It is by standing up for our openness and for our ideas that we are doing our very best and generating a long-term [solution] to fight the kind of tendencies of terrorism and sectarianism we now see in our world. What we see now will affect Europe as well as Sweden. Here I would like to address the entire Swedish people. I want to remind you that we are a nation that has stood up and showed openness before when people have endured difficult times. We now have people fleeing in numbers that are similar to the Balkan crisis in the beginning of the 1990s. Now I appeal to the Swedish people for patience, to open your hearts to people in stress who fear death threats and are fleeing, fleeing to Europe, fleeing to freedom, fleeing to better conditions. Show that openness. Show that tolerance when it is said that “they are too many”, “it will be complicated”, “it will be difficult”. Show that tolerance and show that we have done it before. We have seen people come from stress, fleeing from oppression, who have arrived to our society, learned the Swedish language, found a job and are now helping to build a better and freer Sweden. (Moderaterna, 2014, authors’ translation, emphasis added)

The prime minister’s speech has been remembered as the “open your hearts” speech. It shows that Swedish authorities were aware of the growing number of refugees arriving in Sweden but did not speak of the situation in terms of crisis. Instead, the center-right government parties, including the (left-green) parties that were later elected to govern Sweden, expressed a concern over the growing number of barriers created by other European governments and the risk of xenophobia and racism (Moderaterna, 2014; Swedish Government, 2014, 2015a). On August 16, 2015, the new Social Democratic Prime Minister, Stefan Löfven, delivered his annual summer speech and described the mass migration of refugees in similar terms to Reinfeldt:

In the short term it is a great effort for Sweden. We should not pretend something else. But it is an effort we make because we want to help people get away from war and oppression. (Löfven, 2015)

Instead of using the term crisis, Löfven pictured the situation as a manageable struggle if everyone, including the European Union and Swedish municipalities, took responsibility. The prime minister emphasized Sweden’s humanitarian support to Syria (Löfven, 2015). It was this attitude of openness that characterized the Swedish migration policy in the eyes of international observers, especially after the Swedish center-right political parties reached an agreement with the Green party on a more liberal migration policy (Bolin, Lidén, & Nyhlén, 2014, p. 329; Bolin, Hinnfors, & Strömbäck, 2016, pp. 200–201).

Shortly after the prime minister’s speech, on the morning of September 2, a three-year-old Syrian boy called Alan Kurdi was found dead on a beach in Bodrum, a Turkish seaside resort. Under the hashtag #HumanityWashedAshore, a photography of the Syrian boy’s dead body was spread on social and mass media all over the world. The photo had an enormous impact on the public consciousness. The Swedish population seemed to be largely unaware of the situation until it saw the photo of the three-year-old Syrian boy.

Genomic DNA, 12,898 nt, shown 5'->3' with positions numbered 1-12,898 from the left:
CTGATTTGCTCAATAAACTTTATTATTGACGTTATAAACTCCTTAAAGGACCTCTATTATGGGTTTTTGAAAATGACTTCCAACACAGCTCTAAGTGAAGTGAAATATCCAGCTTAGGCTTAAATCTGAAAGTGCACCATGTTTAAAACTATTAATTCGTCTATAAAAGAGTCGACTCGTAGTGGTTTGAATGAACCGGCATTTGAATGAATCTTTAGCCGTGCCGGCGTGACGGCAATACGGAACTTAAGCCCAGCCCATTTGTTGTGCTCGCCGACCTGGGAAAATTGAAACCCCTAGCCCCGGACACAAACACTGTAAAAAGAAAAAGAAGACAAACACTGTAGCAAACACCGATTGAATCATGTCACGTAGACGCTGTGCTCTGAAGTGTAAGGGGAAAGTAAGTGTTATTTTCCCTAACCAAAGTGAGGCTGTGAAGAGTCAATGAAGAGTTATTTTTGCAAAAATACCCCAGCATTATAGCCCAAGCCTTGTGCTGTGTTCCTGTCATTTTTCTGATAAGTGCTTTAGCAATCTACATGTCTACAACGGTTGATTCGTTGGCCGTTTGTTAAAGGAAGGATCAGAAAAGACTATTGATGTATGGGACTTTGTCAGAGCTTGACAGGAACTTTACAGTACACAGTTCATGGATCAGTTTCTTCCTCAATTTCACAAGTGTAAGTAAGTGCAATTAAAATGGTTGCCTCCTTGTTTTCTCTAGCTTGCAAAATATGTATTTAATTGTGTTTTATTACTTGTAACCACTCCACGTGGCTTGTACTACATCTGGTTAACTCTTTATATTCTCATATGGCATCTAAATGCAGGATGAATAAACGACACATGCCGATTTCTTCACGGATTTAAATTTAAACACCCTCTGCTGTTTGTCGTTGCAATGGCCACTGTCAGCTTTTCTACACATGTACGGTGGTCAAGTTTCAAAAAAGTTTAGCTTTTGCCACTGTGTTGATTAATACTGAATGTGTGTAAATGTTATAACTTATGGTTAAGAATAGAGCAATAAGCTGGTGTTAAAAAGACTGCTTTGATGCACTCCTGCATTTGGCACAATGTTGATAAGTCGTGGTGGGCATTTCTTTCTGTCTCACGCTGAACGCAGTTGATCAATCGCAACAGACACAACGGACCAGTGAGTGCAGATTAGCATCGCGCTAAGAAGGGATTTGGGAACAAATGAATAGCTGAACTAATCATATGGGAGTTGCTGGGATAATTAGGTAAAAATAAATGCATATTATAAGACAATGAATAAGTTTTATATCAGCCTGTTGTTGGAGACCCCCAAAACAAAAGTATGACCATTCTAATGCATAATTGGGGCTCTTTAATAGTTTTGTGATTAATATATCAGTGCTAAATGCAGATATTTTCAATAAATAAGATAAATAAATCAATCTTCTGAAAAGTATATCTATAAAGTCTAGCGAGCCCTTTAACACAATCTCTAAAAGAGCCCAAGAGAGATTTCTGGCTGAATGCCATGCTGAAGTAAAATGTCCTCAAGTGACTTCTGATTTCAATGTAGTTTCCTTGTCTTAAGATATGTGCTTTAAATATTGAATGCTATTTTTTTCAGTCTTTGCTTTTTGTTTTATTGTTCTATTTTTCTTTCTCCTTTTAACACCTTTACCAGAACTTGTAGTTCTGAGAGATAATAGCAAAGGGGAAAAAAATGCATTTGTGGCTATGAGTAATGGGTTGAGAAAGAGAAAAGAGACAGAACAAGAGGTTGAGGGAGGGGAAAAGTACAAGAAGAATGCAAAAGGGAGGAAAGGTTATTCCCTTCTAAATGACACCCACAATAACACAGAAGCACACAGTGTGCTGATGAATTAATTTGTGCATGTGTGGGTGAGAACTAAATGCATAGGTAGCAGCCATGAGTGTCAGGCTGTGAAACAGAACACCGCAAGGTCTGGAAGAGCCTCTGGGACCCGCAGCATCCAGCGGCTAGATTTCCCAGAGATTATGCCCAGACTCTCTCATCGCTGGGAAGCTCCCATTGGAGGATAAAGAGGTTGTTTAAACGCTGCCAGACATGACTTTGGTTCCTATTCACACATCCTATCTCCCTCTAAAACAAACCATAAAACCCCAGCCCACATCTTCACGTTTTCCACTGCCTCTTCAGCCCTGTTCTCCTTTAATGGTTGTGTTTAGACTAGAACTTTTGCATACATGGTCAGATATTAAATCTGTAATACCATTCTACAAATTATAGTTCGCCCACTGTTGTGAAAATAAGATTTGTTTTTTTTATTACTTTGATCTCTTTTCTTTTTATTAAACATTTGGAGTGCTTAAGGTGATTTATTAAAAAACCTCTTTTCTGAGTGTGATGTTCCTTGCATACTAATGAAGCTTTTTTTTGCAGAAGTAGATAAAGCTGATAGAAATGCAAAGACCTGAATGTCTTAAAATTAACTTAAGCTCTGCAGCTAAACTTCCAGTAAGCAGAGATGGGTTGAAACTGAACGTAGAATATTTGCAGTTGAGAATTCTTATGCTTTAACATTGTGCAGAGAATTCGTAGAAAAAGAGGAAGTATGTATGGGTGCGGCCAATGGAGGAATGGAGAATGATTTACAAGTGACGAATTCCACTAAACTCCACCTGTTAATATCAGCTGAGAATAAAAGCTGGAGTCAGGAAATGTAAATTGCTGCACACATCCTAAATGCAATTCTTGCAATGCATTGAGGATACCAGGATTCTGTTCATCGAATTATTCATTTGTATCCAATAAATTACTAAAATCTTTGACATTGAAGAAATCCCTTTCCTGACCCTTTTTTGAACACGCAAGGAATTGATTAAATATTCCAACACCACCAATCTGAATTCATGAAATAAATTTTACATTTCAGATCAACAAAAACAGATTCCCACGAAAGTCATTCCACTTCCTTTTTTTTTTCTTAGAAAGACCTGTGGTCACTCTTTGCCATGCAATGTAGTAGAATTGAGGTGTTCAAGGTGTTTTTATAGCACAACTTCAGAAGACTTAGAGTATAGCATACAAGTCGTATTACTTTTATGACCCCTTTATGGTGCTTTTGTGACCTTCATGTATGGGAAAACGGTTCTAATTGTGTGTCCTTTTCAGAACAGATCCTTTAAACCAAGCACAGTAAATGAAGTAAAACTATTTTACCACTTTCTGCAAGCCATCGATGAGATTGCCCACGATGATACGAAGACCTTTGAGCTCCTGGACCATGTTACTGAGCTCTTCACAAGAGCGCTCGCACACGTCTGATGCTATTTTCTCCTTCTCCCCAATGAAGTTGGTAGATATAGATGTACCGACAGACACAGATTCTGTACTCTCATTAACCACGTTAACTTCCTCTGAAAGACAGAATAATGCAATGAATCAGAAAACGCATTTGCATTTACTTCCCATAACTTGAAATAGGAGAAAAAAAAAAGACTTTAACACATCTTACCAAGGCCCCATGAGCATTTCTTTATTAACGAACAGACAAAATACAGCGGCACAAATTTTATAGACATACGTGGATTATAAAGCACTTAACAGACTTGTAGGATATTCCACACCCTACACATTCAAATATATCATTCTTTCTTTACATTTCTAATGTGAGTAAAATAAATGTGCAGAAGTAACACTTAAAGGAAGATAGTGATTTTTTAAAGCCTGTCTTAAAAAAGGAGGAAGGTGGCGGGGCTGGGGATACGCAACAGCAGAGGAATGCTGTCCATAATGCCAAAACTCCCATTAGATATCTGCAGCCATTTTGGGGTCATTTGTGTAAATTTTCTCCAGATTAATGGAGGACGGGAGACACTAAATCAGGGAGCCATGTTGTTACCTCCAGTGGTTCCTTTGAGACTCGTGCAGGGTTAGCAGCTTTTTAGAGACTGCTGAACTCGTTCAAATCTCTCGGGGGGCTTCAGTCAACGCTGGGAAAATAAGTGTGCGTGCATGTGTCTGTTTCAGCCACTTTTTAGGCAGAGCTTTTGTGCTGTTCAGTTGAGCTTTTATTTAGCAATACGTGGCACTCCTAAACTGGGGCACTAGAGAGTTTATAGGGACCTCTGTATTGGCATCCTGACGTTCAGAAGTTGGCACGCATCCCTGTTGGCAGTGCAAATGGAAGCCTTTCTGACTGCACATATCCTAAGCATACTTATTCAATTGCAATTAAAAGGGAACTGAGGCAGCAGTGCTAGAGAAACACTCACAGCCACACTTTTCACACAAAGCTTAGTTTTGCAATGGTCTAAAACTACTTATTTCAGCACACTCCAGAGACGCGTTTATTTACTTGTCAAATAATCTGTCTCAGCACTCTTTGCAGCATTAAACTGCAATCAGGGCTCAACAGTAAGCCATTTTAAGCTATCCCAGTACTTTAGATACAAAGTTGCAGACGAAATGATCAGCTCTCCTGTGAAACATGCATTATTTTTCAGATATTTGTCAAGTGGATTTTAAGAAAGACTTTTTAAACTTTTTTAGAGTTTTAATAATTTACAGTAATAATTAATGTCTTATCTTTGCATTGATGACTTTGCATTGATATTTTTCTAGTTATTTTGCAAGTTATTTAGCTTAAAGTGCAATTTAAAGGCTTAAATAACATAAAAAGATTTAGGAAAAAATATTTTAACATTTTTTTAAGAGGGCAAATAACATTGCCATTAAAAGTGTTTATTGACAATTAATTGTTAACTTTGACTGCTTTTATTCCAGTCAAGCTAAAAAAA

On September 6, 2015, the prime minister Stefan Löfven declared that “my Europe does not build walls.” The prime minister urged the European Union to implement a refugee quota and expressed a special gratitude and pride for volunteers and individuals helping refugees (Swedish Government, 2015a). On the same day, September 6, the Swedish Migration Agency upgraded its level of preparedness to a “state of readiness” (stabsläge), a measure that in line with normal procedures is taken when it is concluded that Sweden faces a “threat of major incidents or disasters” (Riksrevisionen, 2017, pp. 2–3). In short, the Agency declared that the refugee situation was a crisis that required crisis management action.

6.5 From Creeping Crisis to Crisis

The first time the government used the term crisis was when Prime Minister Löfven in a press release emphasized that: “The most important thing now is that all countries take their responsibility, that we establish orderly procedures [ordning och reda] for refugee welcoming, and that we fight the root causes of the international refugee crisis” (Swedish Government, 2015b). Before that day, the government had criticized opposition parties for their calls for “order” that, in its view, would only lead to the wrong priority of measures. The Social Democrats had for long argued that the focus instead should be put on “shelter and school for the children,” considering it “the most important issue” (Magnusson, 2015).

On September 9, the Swedish Civil Contingencies Agency (MSB) on directives from the government released its first national situational report, stating that the situation was strained but the agencies were able to manage it (Riksrevisionen, 2017, p. 3). The Government Offices discussed possibilities to create public refugee housing. On September 15, 2015, the Swedish prime minister again associated the situation with the term crisis: “In times of crisis [the right to asylum] is the most essential principle to protect. A person fleeing war and oppression should receive protection in Sweden” (Swedish Government, 2015c).